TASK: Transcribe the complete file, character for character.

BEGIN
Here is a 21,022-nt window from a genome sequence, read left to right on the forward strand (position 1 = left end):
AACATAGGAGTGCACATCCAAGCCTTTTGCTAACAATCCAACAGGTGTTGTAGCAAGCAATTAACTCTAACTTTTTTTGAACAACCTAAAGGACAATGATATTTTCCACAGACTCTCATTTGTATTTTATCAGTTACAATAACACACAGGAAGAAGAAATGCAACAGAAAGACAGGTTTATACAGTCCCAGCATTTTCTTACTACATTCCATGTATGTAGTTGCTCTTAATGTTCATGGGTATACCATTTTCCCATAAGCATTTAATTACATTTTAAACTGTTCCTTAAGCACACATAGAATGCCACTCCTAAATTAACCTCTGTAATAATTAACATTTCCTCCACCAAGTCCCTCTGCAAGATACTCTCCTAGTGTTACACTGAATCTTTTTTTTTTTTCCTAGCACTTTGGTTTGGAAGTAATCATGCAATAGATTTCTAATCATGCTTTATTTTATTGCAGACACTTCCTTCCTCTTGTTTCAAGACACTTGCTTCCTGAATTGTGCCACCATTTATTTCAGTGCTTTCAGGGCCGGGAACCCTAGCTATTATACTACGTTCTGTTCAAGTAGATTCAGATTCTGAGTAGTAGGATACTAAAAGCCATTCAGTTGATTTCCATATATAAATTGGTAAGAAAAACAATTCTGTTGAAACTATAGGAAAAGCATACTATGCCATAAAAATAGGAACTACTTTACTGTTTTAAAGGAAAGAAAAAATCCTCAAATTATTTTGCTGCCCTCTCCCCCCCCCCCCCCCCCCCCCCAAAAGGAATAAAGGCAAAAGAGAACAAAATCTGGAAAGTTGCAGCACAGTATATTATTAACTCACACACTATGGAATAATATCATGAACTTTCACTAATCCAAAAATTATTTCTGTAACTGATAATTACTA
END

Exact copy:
Here is a 21,022-nt window from a genome sequence, read left to right on the forward strand (position 1 = left end):
AACATAGGAGTGCACATCCAAGCCTTTTGCTAACAATCCAACAGGTGTTGTAGCAAGCAATTAACTCTAACTTTTTTTGAACAACCTAAAGGACAATGATATTTTCCACAGACTCTCATTTGTATTTTATCAGTTACAATAACACACAGGAAGAAGAAATGCAACAGAAAGACAGGTTTATACAGTCCCAGCATTTTCTTACTACATTCCATGTATGTAGTTGCTCTTAATGTTCATGGGTATACCATTTTCCCATAAGCATTTAATTACATTTTAAACTGTTCCTTAAGCACACATAGAATGCCACTCCTAAATTAACCTCTGTAATAATTAACATTTCCTCCACCAAGTCCCTCTGCAAGATACTCTCCTAGTGTTACACTGAATCTTTTTTTTTTTTCCTAGCACTTTGGTTTGGAAGTAATCATGCAATAGATTTCTAATCATGCTTTATTTTATTGCAGACACTTCCTTCCTCTTGTTTCAAGACACTTGCTTCCTGAATTGTGCCACCATTTATTTCAGTGCTTTCAGGGCCGGGAACCCTAGCTATTATACTACGTTCTGTTCAAGTAGATTCAGATTCTGAGTAGTAGGATACTAAAAGCCATTCAGTTGATTTCCATATATAAATTGGTAAGAAAAACAATTCTGTTGAAACTATAGGAAAAGCATACTATGCCATAAAAATAGGAACTACTTTACTGTTTTAAAGGAAAGAAAAAATCCTCAAATTATTTTGCTGCCCTCTCCCCCCCCCCCCCCCCCCCCCCAAAAGGAATAAAGGCAAAAGAGAACAAAATCTGGAAAGTTGCAGCACAGTATATTATTAACTCACACACTATGGAATAATATCATGAACTTTCACTAATCCAAAAATTATTTCTGTAACTGATAATTACTA